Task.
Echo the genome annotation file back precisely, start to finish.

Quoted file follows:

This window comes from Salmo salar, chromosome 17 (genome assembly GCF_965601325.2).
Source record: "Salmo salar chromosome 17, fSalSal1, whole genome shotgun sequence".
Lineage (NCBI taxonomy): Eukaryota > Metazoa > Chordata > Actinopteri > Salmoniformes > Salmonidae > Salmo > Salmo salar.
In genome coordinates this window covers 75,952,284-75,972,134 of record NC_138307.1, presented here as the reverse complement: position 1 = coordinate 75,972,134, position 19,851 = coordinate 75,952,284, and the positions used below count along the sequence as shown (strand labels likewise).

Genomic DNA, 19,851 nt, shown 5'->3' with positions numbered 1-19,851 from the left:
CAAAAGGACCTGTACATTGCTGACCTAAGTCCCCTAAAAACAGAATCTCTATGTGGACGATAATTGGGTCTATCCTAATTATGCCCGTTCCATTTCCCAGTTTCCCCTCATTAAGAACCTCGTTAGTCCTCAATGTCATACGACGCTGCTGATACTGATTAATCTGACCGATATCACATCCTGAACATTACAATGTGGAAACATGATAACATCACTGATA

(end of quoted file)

This window comes from Salmo salar, chromosome 17 (genome assembly GCF_965601325.2).
Source record: "Salmo salar chromosome 17, fSalSal1, whole genome shotgun sequence".
Lineage (NCBI taxonomy): Eukaryota > Metazoa > Chordata > Actinopteri > Salmoniformes > Salmonidae > Salmo > Salmo salar.
In genome coordinates this window covers 75,952,284-75,972,134 of record NC_138307.1, presented here as the reverse complement: position 1 = coordinate 75,972,134, position 19,851 = coordinate 75,952,284, and the positions used below count along the sequence as shown (strand labels likewise).

Genomic DNA, 19,851 nt, shown 5'->3' with positions numbered 1-19,851 from the left:
CAAAAGGACCTGTACATTGCTGACCTAAGTCCCCTAAAAACAGAATCTCTATGTGGACGATAATTGGGTCTATCCTAATTATGCCCGTTCCATTTCCCAGTTTCCCCTCATTAAGAACCTCGTTAGTCCTCAATGTCATACGACGCTGCTGATACTGATTAATCTGACCGATATCACATCCTGAACATTACAATGTGGAAACATGATAACATCACTGATA